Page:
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Everfair, by Nisi Shawl

Nisi Shawl's work of speculative historical fiction is an intriguing thought experiment and important addition to the literature of race, but fails to impress on a literary level. The wondrous impetus is there: no one, as far as I know, has written an Afrocentric steampunk novel, so Shawl courageously breaks new ground. But the structure takes what could have been a glorious work of fiction and instead turns it into a difficult, fractured reading experience.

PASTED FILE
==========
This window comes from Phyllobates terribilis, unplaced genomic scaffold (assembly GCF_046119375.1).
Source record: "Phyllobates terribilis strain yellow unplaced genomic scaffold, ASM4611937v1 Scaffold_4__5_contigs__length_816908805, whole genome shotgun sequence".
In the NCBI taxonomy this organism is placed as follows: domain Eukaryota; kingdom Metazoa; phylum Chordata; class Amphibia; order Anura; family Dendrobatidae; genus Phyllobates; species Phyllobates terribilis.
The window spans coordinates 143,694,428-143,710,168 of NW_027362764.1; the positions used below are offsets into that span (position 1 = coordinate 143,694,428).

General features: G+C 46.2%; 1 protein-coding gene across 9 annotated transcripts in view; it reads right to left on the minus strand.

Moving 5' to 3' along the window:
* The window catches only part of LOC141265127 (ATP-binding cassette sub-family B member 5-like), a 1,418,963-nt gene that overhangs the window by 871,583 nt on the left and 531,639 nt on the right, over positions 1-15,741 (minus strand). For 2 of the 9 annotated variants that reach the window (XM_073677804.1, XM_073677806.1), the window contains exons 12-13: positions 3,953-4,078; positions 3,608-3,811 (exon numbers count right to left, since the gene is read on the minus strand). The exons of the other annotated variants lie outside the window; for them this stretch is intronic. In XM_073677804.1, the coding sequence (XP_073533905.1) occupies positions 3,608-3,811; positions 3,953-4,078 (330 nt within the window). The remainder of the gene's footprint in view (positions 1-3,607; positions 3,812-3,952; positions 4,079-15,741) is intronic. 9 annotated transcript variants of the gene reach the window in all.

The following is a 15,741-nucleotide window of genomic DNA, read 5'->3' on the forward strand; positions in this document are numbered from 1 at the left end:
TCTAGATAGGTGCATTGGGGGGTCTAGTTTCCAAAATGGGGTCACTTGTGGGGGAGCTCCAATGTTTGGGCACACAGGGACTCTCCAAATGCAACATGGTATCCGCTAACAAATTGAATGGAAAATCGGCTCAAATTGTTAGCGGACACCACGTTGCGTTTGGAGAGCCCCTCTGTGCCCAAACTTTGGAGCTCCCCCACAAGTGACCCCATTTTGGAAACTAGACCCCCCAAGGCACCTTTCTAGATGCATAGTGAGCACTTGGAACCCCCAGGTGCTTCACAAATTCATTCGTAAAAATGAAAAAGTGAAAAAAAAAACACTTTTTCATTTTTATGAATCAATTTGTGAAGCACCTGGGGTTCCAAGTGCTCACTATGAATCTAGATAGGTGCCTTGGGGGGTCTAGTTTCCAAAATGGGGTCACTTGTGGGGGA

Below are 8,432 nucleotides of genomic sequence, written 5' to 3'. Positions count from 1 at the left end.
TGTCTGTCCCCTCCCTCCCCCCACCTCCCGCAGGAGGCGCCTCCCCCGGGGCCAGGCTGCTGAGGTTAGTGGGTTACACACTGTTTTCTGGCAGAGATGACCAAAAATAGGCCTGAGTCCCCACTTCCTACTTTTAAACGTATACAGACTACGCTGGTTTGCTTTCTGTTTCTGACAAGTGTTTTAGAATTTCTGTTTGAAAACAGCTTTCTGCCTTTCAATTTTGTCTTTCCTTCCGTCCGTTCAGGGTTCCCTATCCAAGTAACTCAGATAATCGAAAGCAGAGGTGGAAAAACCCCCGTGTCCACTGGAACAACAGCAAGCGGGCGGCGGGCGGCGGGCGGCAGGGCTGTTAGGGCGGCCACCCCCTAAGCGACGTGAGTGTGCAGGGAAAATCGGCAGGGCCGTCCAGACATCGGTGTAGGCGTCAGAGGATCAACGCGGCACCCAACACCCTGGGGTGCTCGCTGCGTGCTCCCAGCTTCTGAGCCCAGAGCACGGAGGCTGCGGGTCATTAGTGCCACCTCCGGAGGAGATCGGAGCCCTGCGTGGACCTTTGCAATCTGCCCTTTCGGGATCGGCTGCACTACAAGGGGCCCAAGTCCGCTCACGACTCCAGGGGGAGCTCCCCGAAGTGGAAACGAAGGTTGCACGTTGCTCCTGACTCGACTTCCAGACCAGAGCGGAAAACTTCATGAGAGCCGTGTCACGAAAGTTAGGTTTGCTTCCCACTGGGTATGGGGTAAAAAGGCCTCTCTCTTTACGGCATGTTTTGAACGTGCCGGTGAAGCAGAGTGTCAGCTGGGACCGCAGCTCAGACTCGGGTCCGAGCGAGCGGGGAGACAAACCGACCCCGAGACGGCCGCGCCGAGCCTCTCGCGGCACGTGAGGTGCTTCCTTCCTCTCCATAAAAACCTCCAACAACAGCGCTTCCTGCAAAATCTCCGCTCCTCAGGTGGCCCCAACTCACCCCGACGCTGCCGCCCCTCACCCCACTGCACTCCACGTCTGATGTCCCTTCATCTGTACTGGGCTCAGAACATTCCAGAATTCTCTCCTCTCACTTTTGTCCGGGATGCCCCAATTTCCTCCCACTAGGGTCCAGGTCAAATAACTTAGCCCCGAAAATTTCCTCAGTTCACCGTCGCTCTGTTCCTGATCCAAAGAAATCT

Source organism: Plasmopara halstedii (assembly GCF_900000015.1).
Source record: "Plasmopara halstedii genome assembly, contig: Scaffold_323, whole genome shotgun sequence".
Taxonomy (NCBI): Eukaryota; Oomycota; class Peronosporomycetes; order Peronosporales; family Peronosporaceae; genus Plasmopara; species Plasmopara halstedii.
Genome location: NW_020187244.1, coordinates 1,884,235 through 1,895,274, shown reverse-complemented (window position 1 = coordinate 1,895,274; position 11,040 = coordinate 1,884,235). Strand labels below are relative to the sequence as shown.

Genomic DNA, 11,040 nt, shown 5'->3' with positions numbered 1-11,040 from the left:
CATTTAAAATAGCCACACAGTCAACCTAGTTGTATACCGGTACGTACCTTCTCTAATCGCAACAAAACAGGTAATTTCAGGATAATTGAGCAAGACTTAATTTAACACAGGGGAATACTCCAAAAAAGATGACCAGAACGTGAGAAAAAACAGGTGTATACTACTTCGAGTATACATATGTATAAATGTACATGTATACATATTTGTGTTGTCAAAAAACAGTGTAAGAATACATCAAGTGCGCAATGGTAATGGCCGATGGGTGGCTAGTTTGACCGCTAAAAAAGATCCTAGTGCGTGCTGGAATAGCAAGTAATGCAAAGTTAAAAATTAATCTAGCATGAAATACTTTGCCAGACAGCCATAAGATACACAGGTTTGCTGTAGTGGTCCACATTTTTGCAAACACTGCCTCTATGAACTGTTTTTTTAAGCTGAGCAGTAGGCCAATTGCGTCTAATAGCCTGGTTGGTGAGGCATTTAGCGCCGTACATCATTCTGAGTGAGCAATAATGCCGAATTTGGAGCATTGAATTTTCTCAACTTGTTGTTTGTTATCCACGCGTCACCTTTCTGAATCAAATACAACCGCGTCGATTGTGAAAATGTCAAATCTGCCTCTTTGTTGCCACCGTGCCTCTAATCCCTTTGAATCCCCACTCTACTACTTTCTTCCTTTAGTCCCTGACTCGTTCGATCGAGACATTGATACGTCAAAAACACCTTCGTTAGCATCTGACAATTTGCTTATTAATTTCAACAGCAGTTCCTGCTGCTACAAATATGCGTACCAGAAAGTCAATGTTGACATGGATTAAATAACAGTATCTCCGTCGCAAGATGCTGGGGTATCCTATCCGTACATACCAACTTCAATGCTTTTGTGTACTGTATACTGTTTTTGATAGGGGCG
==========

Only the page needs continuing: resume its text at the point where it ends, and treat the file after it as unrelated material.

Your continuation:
We dip in and out of the timeline, and the cast of main characters is large and difficult to tell apart. Each of these characters is fascinating on their own, and Shawl could have easily written the whole book about just one of them, or even a series of books, each told from a different perspective but following the same time period. As it is, we only get partial stories, enough to make us want more but not enough to satisfy. Thomas the black American preacher becomes a devotee and priest of the African god Loango? What wonder…

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